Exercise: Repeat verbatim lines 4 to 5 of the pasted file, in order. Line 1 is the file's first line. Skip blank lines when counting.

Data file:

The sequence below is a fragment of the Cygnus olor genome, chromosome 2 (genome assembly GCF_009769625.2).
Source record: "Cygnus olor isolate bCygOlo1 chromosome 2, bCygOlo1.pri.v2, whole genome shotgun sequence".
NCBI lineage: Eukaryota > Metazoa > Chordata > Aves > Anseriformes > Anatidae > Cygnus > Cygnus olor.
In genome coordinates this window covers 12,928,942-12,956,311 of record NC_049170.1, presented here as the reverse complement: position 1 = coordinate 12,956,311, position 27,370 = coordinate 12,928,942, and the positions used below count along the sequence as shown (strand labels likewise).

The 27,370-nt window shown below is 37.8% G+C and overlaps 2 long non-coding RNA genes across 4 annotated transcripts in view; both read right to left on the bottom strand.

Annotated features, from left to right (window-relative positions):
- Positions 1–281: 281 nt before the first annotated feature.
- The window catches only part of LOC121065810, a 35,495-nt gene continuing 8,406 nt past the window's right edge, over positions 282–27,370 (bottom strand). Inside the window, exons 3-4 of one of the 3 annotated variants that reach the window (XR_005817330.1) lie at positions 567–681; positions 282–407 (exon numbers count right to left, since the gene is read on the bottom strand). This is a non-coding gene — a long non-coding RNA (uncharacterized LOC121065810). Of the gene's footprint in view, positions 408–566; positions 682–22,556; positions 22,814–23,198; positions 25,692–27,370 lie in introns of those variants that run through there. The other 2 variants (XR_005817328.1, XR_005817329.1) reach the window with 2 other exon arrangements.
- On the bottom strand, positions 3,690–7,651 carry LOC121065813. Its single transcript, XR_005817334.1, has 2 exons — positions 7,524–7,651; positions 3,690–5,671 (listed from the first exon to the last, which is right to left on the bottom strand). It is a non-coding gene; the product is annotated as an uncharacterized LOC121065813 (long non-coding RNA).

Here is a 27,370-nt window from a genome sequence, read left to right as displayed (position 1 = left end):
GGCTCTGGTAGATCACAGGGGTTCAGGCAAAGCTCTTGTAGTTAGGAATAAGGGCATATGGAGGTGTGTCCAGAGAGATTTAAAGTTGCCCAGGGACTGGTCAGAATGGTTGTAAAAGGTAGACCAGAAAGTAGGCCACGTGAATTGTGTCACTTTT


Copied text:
In genome coordinates this window covers 12,928,942-12,956,311 of record NC_049170.1, presented here as the reverse complement: position 1 = coordinate 12,956,311, position 27,370 = coordinate 12,928,942, and the positions used below count along the sequence as shown (strand labels likewise).

The 27,370-nt window shown below is 37.8% G+C and overlaps 2 long non-coding RNA genes across 4 annotated transcripts in view; both read right to left on the bottom strand.